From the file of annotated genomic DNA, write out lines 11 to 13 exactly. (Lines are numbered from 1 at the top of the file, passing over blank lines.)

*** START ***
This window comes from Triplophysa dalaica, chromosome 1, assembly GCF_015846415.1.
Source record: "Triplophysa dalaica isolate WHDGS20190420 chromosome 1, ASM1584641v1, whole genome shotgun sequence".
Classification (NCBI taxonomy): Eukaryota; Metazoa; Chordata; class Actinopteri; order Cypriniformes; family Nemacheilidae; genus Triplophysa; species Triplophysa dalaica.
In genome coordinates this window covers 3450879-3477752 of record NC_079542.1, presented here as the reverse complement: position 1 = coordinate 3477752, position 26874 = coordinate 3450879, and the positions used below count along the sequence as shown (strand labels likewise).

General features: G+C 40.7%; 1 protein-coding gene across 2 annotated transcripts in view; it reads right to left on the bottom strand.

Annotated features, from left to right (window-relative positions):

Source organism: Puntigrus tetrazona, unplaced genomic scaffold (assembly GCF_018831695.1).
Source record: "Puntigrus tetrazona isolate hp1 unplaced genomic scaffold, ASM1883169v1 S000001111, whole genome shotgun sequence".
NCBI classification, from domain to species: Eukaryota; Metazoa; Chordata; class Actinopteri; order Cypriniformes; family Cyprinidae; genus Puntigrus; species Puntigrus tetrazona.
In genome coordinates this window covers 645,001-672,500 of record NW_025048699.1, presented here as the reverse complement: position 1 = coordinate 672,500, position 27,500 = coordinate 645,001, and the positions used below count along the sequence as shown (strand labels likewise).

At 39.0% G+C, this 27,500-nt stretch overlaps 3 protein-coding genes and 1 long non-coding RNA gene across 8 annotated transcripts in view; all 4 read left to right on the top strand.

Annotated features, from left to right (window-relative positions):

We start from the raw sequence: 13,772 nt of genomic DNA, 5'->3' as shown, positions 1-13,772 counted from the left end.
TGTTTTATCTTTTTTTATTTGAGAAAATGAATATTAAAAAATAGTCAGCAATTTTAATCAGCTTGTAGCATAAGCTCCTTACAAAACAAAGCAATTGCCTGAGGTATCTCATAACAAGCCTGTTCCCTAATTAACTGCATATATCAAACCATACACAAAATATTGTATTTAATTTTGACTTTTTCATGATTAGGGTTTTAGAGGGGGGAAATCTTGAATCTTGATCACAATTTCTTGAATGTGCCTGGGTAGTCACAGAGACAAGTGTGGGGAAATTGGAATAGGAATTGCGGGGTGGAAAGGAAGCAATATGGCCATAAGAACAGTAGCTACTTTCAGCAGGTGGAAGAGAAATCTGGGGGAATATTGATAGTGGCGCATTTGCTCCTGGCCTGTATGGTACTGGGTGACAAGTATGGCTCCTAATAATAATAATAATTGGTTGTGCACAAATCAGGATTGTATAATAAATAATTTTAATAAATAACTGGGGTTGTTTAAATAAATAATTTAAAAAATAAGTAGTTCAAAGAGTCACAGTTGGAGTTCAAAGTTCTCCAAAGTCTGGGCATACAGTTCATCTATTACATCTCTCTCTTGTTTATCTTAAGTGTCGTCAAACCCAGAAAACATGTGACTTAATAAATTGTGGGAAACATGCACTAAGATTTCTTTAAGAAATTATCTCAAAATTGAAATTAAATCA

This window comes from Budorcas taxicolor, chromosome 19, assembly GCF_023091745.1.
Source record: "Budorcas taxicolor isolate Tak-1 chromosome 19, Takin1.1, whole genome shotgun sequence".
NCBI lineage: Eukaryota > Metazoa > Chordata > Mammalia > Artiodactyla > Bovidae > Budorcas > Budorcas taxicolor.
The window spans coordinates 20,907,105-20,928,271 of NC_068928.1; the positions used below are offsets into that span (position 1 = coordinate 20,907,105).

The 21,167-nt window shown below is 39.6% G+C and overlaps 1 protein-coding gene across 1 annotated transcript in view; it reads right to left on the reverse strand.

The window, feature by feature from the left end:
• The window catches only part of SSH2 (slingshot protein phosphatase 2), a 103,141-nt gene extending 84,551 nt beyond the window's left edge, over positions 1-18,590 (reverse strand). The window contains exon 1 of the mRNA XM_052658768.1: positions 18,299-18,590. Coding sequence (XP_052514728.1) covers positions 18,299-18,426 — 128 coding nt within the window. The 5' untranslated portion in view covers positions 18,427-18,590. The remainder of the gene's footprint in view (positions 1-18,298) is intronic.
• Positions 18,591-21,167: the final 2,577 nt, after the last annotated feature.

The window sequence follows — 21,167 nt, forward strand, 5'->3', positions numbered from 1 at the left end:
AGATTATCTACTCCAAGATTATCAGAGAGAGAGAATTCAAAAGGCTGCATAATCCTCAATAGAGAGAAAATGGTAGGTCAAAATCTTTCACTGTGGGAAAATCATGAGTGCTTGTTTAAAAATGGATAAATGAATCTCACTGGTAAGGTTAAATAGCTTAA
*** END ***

At 39.0% G+C, this 27,500-nt stretch overlaps 3 protein-coding genes and 1 long non-coding RNA gene across 8 annotated transcripts in view; all 4 read left to right on the top strand.

Annotated features, from left to right (window-relative positions):

We start from the raw sequence: 13,772 nt of genomic DNA, 5'->3' as shown, positions 1-13,772 counted from the left end.